Crop tour confirms record estimates

Crop tour confirms record estimates

BEMENT — Expectations of a record corn crop gained support from scouting reports in the Piatt County area this week, with many locations estimating yields of well over 200 bushels per acre.

"These are the highest numbers I've seen from crop tours in the 13 or 14 years I've been with the company," said Derrick Bruhn, grain merchandising manager for Monticello-based Toplight Grain Co., in announcing the figures Tuesday.

Get more ag news Wednesday at 4:20 on WDWS with Champaign County Farm Bureau Manager Brad Uken.

The overall average yield for Topflight's territory — which covers Piatt County, western Champaign County and eastern Macon County — was 210 bushels per acre. But that estimate was based on the traditional assumption of 90,000 seeds per bushel.

If test weights for corn are high, as many farmers expect they will be, and it takes only 80,000 seeds to make a bushel, the overall yield average for Topflight's territory would bump up to 236 bushels per acre.

Bruhn said he's optimistic about the quality of the corn, with very little mold spotted in fields and few signs of tipback damage.

Unlike the last four years, plants have stayed green well into August, having sufficient moisture.

"The stalks aren't cannibalizing themselves to feed the ears," he said.

The Cisco area in western Piatt County had the highest average in Topflight's territory — 243 bushels per acre — while the Pierson area in southeastern Piatt County had the lowest — 185 bushels per acre.

The area around Seymour in western Champaign County averaged 199 bushels per acre, and that was pushed down by fields that were hampered with standing water early in the season.

The field with the best yield was one northeast of Monticello that had an estimated average of 298 bushels per acre, Bruhn said. But that field was relatively densely planted, with a population of 38,000 plants per acre.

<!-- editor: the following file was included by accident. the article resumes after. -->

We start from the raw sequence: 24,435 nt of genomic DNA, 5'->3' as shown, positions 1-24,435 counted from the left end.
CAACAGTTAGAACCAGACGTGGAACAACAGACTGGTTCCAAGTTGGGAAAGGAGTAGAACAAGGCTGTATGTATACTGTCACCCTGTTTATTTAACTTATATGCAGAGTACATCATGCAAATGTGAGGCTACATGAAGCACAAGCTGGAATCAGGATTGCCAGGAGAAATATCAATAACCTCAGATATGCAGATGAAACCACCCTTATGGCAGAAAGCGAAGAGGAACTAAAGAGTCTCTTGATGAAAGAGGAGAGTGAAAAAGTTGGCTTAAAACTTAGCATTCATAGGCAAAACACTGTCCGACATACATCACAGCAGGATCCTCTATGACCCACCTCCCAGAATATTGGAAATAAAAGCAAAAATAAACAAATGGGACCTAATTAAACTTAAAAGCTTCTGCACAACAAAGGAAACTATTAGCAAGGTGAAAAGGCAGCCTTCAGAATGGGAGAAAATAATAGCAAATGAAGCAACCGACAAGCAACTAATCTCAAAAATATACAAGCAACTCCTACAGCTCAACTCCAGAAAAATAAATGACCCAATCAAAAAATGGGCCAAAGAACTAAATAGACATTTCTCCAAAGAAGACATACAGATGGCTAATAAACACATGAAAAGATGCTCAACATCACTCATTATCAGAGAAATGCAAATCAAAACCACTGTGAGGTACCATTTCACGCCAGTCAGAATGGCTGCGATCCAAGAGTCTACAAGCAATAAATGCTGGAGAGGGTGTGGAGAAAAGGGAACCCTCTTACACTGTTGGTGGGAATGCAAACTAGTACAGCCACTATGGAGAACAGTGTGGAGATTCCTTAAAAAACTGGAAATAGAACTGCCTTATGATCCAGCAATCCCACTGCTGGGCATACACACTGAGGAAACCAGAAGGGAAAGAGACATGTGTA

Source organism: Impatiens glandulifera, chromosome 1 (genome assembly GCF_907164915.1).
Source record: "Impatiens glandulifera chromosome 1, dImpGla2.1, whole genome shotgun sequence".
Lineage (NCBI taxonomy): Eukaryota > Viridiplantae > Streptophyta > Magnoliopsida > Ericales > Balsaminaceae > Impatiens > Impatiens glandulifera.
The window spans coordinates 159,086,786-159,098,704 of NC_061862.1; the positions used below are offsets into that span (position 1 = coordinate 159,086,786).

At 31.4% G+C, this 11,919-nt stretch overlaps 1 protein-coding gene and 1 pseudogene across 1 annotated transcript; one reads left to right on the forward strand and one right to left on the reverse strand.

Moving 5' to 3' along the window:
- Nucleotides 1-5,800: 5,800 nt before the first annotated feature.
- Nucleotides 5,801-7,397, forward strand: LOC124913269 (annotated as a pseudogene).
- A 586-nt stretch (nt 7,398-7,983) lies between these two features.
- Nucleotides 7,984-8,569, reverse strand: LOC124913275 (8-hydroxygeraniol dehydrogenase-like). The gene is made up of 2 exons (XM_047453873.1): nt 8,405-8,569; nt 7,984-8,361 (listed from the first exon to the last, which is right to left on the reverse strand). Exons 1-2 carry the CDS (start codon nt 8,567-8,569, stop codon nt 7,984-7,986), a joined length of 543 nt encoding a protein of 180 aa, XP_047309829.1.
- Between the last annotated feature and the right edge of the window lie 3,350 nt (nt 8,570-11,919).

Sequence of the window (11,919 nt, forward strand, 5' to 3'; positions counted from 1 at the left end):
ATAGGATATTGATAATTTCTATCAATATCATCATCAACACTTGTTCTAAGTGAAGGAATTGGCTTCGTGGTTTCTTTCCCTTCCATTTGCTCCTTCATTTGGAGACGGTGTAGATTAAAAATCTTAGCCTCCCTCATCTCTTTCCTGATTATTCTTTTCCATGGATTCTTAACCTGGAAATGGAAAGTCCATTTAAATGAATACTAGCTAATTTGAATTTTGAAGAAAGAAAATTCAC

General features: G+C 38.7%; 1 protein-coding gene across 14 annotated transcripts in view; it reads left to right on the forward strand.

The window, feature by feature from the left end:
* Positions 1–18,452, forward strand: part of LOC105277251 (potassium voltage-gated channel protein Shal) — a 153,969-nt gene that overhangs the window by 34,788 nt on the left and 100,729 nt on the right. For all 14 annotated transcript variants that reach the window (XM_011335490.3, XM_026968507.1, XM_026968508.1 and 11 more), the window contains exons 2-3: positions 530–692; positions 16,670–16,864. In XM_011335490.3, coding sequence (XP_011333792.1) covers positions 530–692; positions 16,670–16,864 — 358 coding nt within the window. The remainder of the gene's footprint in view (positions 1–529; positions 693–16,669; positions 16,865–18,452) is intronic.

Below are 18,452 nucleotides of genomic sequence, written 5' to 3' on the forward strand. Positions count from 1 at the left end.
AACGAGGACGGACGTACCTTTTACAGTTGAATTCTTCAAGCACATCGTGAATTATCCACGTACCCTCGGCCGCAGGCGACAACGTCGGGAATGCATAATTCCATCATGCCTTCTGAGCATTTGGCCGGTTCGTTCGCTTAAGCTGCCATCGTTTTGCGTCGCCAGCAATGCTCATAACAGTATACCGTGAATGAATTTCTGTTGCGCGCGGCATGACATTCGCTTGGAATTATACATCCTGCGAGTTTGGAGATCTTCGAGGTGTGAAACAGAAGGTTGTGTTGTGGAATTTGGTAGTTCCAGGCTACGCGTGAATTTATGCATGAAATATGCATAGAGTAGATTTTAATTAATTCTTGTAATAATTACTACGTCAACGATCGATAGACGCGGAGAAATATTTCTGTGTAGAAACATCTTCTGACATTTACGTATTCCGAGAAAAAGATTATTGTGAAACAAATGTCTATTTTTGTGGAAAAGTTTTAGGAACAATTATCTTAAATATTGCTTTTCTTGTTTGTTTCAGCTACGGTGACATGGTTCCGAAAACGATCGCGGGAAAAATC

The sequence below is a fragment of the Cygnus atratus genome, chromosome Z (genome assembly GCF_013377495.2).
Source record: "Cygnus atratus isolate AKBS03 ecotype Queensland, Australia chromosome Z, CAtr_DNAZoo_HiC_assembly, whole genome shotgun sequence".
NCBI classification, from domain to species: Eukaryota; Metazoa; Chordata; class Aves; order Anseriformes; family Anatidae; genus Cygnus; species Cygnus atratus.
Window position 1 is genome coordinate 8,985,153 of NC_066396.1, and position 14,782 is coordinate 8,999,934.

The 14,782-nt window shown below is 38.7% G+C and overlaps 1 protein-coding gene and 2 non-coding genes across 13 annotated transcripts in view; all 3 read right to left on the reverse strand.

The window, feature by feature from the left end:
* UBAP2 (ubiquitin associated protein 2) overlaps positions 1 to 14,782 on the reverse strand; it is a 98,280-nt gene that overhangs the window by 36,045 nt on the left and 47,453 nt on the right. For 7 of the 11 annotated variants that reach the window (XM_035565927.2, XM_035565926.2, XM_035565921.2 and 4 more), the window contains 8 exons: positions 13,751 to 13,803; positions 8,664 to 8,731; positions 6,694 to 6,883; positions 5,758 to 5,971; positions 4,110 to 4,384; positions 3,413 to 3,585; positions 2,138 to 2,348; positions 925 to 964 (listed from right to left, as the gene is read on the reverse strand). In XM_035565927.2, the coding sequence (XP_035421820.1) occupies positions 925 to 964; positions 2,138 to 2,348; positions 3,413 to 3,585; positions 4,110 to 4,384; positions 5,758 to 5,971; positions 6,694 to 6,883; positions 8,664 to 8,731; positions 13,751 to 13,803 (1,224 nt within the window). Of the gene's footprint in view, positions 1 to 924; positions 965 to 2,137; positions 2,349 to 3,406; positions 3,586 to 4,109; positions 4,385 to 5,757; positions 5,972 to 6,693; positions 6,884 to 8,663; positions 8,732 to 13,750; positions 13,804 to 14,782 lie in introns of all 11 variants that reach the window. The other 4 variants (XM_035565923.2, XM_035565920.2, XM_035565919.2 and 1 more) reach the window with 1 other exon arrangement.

The good report extended to soybeans as well.

"I'm probably as optimistic about beans as I am about corn," Bruhn told more than 100 area producers and landowners who crowded into Bement's Second Story Banquet Center to hear the crop-tour results.

Those surveying area soybean fields found an average of 55 pods per plant, considerably higher than last year's average of 32 pods per plant. The Cisco area again provided the highest count, with an average of 68 pods per plant.

Topflight General Manager Scott Docherty said he expects harvest to run from mid-September to mid-November, which he said is typical. He said the biggest crops in recent years came in 2007 and 2009 — but in 2009, harvest ran late.

Guest speaker Steve Freed, vice president of research for ADM Investor Services, said record corn, soybean and wheat crops are expected globally.

"It's not just here in the U.S. that we have big crops. There are big crops around the world," he said.

Giving his own analysis of developments around the world, Freed said there are reports that unrest in Ukraine may have resulted in a loss of 15 percent of that nation's corn crop. He said world stocks of soybeans and wheat are at record highs, and Illinois has the best corn crop in the country this year, in terms of its condition.

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